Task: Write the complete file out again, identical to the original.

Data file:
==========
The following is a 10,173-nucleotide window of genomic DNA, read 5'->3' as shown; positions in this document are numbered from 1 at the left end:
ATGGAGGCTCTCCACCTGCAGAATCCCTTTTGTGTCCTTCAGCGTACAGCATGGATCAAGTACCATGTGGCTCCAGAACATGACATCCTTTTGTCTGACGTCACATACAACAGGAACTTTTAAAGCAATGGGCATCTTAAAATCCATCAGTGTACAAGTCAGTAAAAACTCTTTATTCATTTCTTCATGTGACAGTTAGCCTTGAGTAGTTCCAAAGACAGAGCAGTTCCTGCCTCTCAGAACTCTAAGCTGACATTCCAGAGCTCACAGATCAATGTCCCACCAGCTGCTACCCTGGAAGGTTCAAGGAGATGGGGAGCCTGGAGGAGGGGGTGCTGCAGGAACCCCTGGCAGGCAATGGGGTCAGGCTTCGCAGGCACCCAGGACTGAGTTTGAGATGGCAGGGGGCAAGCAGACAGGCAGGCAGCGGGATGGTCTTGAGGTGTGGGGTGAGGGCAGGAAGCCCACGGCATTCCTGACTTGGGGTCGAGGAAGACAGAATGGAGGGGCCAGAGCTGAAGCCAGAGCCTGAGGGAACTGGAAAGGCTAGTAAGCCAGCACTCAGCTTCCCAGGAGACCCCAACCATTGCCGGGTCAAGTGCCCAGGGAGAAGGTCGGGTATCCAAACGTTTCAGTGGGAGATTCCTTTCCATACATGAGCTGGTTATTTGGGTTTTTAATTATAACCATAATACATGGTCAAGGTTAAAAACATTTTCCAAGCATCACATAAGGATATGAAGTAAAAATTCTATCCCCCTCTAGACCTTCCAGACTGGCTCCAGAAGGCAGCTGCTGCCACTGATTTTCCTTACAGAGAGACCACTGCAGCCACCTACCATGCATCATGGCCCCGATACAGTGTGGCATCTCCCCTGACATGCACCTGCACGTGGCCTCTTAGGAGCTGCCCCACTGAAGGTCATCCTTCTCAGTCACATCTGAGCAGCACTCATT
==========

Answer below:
The following is a 10,173-nucleotide window of genomic DNA, read 5'->3' as shown; positions in this document are numbered from 1 at the left end:
ATGGAGGCTCTCCACCTGCAGAATCCCTTTTGTGTCCTTCAGCGTACAGCATGGATCAAGTACCATGTGGCTCCAGAACATGACATCCTTTTGTCTGACGTCACATACAACAGGAACTTTTAAAGCAATGGGCATCTTAAAATCCATCAGTGTACAAGTCAGTAAAAACTCTTTATTCATTTCTTCATGTGACAGTTAGCCTTGAGTAGTTCCAAAGACAGAGCAGTTCCTGCCTCTCAGAACTCTAAGCTGACATTCCAGAGCTCACAGATCAATGTCCCACCAGCTGCTACCCTGGAAGGTTCAAGGAGATGGGGAGCCTGGAGGAGGGGGTGCTGCAGGAACCCCTGGCAGGCAATGGGGTCAGGCTTCGCAGGCACCCAGGACTGAGTTTGAGATGGCAGGGGGCAAGCAGACAGGCAGGCAGCGGGATGGTCTTGAGGTGTGGGGTGAGGGCAGGAAGCCCACGGCATTCCTGACTTGGGGTCGAGGAAGACAGAATGGAGGGGCCAGAGCTGAAGCCAGAGCCTGAGGGAACTGGAAAGGCTAGTAAGCCAGCACTCAGCTTCCCAGGAGACCCCAACCATTGCCGGGTCAAGTGCCCAGGGAGAAGGTCGGGTATCCAAACGTTTCAGTGGGAGATTCCTTTCCATACATGAGCTGGTTATTTGGGTTTTTAATTATAACCATAATACATGGTCAAGGTTAAAAACATTTTCCAAGCATCACATAAGGATATGAAGTAAAAATTCTATCCCCCTCTAGACCTTCCAGACTGGCTCCAGAAGGCAGCTGCTGCCACTGATTTTCCTTACAGAGAGACCACTGCAGCCACCTACCATGCATCATGGCCCCGATACAGTGTGGCATCTCCCCTGACATGCACCTGCACGTGGCCTCTTAGGAGCTGCCCCACTGAAGGTCATCCTTCTCAGTCACATCTGAGCAGCACTCATT